On September 1, 2020 the Office of the United States Trade Representative (USTR), Department of Agriculture, and Department of Commerce issued a 32-page report outlining the Trump Administration’s plan to address increased foreign imports of perishable fruits and vegetables. Following the public hearings held in August, the Administration published this report in hopes to open a dialogue with senior Mexican Government officials over the next 90 days regarding specific produce.
The USTR requested that the U.S. International Trade Commission (ITC) formally initiate an investigation under Section 201of the Trade Act of 1974 (Global Safeguard Investigation) with respect to imports of blueberries. Additionally, USTR intends to request that the ITC monitor and investigate imports of strawberries and bell peppers, which could lead to an expedited Section 201 investigations later this year. The USTR is separately pursuing negotiations with the Mexican government to address U.S. industry concerns over imports of strawberries, bell peppers, and other perishable products. Section 201 investigations occur when a country experiences an unexpected surge in the import quantity of a certain product. The most recent Section 201 investigation was used to limit imports of solar panels and washing machines in 2018.
Other initiatives include the Department of Commerce improving communication with U.S. farmers responsible for growing the subject produce and assisting them in understanding trade remedy laws and procedures. Similarly, the Department of Agriculture will develop a market promotion strategy for domestically produced produce and work with producers to maximize the use of existing agriculture programs. USTR, the Department of Commerce, and the Department of Agriculture will establish an interagency working group to monitor seasonal and perishable fruit and vegetable products, coordinate as appropriate regarding future investigations and trade actions, and provide technical assistance to Congress in developing legislation on this issue.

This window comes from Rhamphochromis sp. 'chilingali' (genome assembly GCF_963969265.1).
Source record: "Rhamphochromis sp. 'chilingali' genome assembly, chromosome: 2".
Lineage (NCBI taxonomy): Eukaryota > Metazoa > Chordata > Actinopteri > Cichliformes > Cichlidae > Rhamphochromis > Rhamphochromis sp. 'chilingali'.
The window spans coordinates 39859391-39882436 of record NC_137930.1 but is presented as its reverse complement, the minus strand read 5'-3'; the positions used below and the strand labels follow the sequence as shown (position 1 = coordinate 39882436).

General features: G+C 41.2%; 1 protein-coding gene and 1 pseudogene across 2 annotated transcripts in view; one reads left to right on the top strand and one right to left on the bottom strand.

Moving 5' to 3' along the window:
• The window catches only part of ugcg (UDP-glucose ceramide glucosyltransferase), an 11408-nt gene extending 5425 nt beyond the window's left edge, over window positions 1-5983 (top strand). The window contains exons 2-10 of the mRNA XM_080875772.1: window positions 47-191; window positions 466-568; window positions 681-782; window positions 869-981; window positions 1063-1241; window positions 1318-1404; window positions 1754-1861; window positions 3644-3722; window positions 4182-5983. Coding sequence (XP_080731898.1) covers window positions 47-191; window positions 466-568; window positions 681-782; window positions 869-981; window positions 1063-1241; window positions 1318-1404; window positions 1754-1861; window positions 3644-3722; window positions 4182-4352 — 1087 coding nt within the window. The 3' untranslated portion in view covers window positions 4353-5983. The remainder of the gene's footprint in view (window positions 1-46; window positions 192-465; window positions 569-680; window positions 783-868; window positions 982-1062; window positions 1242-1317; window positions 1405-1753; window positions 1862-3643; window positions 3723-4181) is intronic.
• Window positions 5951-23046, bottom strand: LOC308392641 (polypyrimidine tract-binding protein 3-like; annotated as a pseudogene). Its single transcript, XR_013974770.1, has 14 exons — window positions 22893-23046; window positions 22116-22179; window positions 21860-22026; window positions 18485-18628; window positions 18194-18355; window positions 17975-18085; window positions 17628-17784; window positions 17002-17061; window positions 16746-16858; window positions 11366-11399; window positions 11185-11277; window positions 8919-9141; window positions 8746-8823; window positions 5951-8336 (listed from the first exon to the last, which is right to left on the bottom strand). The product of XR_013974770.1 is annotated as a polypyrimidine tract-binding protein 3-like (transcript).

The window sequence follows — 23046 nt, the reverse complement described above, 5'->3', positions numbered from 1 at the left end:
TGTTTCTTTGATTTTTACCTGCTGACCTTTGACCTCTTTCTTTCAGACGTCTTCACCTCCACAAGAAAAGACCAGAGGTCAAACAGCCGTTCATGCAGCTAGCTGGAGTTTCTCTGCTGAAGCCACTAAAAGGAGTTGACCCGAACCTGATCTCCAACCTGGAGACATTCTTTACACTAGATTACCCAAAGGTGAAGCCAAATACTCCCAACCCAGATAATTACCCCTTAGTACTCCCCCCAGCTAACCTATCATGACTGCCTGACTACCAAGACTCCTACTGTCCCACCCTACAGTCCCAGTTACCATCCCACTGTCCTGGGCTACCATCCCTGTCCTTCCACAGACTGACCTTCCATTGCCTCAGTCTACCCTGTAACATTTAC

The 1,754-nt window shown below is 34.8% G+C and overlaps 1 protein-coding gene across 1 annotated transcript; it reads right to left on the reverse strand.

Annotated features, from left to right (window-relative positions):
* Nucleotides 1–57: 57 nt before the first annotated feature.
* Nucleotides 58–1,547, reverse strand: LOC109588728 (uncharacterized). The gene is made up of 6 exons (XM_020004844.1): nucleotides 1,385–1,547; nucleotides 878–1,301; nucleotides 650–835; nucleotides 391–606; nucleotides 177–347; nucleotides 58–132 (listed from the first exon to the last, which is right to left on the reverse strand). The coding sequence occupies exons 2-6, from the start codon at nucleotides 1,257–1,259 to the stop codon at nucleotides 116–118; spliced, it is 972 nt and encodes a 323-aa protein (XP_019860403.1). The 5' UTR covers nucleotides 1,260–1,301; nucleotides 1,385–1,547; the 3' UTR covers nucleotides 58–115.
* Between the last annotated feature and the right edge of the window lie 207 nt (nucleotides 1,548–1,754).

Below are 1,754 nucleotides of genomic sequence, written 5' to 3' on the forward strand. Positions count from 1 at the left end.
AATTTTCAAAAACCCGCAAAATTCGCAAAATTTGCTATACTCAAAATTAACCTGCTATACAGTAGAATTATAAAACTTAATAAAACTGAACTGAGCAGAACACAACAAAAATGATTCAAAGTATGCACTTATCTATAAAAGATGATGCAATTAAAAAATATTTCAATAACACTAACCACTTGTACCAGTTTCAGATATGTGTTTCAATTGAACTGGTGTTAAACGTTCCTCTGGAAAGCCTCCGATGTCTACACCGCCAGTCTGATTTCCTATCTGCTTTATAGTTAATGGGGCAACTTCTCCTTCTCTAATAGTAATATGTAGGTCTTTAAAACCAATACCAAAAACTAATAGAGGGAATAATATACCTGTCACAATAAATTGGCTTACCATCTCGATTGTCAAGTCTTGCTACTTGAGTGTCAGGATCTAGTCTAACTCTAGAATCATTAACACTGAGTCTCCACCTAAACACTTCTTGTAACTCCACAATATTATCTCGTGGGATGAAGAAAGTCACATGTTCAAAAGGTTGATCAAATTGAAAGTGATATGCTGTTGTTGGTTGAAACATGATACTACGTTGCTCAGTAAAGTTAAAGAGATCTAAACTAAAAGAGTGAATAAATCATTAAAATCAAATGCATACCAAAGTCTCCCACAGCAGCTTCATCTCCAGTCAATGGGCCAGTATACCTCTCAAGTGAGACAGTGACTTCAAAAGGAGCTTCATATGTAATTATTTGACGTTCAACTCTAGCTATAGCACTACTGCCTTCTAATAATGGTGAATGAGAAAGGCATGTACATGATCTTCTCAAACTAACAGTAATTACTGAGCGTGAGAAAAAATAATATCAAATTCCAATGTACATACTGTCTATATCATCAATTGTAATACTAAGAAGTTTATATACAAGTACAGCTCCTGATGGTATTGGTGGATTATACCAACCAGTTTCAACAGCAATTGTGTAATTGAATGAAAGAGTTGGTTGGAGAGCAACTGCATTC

The interagency announcement regarding imports of certain fruits and vegetables follows media reports that U.S. farmers are on track to receive a record $37.2 billion in subsidies from the government this year.
We will continue to monitor this situation and provide any updates. Husch Blackwell encourages those who may have questions or concerns on this issue to please contact the International Trade and Supply Chain team.